Wednesday 22nd July.

Ann Hair offers today’s reflection:

Celebrating St. Mary Magdalene
Reminiscences of Provence

Early morning and late afternoon are my favourite times in the garden and this morning was no exception. The lavenders were alive with the buzzing of bumble bees, tiny sparrows foraged happily under the olive tree for their insect breakfast and the warm air filled with the scent of Mediterranean herbs. Set against the backdrop of a deep blue sky the garden colours stood out with a vibrancy in the clear morning light.

Memories began to stir in my mind of the wonderful Provencal light found only in that region of southern France. The light captured in the paintings of Van Gogh. Continuing in my reverie I remembered the beautiful picture of St. Mary Magdalene which I had seen on a visit to the Petits Palais Museum in Avignon. It was quite a timely memory as her Feast day falls this month on the 22nd July.

Mary Magdalene is my favourite female character in the Gospels. The more I engage with her story the more she continues to inspire me with her courage and strength of character. What devotion she displays as she stays by Jesus throughout his ministry and through all the harrowing events of Good Friday. What courage she must have had to venture out before dawn on Easter Day to visit Jesus’ tomb only to find it empty and literally no body there. In her anguish and despair she mistakes Jesus for the gardener until joy and relief flood through her whole body as she turns and hears the voice of Jesus call her name. This is one of the most beautiful encounters in all the Gospels and it implies an intimacy and tenderness in the way Jesus speaks her name and she responds. It is as if his voice touches something deep within her soul that responds to him. Mary allows herself to be changed by a new reality. There is a new dimension to Mary as she encounters and recognises the risen Lord. Jesus calls Mary into a transformed relationship with him as the risen Christ. She is now the key witness and first messenger of Jesus’ resurrection and salvation to the other disciples.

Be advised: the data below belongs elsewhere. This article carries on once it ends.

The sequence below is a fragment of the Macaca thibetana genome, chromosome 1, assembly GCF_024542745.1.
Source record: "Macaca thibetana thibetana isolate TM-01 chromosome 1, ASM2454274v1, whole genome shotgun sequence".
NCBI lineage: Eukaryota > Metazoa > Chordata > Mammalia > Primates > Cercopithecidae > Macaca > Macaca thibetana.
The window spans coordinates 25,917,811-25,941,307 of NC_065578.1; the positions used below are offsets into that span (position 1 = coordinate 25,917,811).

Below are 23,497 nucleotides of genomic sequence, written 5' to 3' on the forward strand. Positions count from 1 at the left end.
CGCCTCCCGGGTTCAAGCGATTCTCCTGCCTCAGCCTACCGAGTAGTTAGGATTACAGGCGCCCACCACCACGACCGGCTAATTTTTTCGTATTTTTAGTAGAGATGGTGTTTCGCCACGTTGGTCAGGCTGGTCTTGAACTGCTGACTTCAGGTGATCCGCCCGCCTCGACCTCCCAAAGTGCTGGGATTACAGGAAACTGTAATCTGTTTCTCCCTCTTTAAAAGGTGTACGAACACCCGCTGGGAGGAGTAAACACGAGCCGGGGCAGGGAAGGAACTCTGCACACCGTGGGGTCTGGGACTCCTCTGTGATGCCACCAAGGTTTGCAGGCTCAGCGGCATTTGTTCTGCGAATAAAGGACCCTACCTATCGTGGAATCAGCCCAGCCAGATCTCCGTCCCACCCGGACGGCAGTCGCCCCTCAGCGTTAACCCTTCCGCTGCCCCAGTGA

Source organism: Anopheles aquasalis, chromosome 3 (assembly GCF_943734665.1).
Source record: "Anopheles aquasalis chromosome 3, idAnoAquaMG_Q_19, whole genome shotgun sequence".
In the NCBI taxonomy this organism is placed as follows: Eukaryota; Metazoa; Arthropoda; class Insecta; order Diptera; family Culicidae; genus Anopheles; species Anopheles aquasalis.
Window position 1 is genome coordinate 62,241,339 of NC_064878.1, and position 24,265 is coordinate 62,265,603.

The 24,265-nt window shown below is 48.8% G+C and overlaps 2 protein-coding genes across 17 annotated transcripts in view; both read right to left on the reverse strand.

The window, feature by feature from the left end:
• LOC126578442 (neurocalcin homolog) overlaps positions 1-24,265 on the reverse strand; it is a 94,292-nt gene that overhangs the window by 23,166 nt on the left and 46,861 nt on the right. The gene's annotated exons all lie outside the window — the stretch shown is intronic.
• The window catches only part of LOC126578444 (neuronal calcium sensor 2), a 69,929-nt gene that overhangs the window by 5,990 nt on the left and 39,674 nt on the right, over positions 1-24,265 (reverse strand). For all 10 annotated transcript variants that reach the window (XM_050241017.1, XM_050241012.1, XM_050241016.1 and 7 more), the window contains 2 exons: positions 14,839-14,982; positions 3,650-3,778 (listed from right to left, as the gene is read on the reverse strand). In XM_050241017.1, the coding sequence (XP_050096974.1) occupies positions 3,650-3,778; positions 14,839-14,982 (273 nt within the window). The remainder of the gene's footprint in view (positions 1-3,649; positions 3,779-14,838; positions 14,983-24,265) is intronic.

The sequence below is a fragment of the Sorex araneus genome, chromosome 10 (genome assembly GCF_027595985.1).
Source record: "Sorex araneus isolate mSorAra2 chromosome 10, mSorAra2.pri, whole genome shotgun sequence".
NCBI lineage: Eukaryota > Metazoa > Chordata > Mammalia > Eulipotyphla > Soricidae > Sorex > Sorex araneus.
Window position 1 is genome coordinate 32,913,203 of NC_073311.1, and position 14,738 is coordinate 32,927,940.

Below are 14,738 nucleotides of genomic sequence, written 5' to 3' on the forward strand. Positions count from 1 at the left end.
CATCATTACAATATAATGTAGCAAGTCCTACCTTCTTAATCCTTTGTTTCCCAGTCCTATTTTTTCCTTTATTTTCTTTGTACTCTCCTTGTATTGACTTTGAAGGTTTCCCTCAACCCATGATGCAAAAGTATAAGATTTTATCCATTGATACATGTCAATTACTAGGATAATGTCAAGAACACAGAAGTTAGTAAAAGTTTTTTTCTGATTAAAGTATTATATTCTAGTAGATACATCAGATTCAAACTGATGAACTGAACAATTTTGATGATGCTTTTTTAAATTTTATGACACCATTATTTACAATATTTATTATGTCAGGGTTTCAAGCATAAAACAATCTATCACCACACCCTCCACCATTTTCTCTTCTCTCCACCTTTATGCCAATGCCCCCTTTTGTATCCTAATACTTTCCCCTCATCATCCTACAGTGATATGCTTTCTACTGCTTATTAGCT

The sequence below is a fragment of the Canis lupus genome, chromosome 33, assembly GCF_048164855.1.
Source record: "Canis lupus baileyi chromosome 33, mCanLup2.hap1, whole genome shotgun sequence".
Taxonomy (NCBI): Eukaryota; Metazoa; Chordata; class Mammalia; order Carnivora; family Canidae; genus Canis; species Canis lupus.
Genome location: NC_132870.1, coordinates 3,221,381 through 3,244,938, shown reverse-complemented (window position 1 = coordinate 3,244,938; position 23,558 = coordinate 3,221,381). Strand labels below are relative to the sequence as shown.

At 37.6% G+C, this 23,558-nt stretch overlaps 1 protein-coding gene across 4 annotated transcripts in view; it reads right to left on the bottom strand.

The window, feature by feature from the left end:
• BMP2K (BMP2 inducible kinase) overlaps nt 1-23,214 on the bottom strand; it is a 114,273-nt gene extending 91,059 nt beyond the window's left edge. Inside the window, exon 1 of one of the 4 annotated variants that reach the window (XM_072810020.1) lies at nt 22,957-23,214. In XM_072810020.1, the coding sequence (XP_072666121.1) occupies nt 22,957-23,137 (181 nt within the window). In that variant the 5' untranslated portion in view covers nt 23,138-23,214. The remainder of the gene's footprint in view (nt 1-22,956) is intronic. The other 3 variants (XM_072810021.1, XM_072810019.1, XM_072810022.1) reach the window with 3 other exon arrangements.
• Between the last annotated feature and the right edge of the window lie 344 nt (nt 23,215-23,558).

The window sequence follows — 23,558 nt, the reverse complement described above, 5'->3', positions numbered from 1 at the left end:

Very often one memory leads into another and I remembered a small carving of three women on a chapel wall in the village of Les Beaux de Provence, mid- way between Arles and Avignon. Known as Les Trois Maries it is popularly believed to represent Mary Magdalene and her two female companions, Mary Jacoby and Mary Salome.

There is a strong tradition in this region of Southern France that after the events of Jesus’ resurrection a small group of his disciples led by Mary Magdalene and her two companions found their way either by intention or accident to a small fishing port now called Les Trois Maries Sur-la-Mer. From here she is reputed to have spread the good news of the gospel eventually living a solitary life in caves at St. Baume which is now a centre of pilgrimage and healing.

There is usually an element of truth in all legends and it is difficult to prove or disprove many of them. When we look at the Gospel references to Mary she certainly shows the tenacity and courage needed to undertake the sea journey across the Mediterranean. The Gospels tell us that she and the other women provided for Jesus out of their own means. Is it therefore possible that she may have been a business woman with her own income? There is archaeological evidence that some women were running successful fabric dying or perfume manufacturing businesses. Trade routes were well established by the Romans from the Middle East to Southern France so perhaps she was travelling there to sell her produce. As an incurable romantic I like to think that there is more than a little truth in this legend.

Whatever myths or legends that may surround the story of Mary Magdalene it is her unique role as the first witness of the Resurrection and herald of the Easter message of hope and salvation that we celebrate.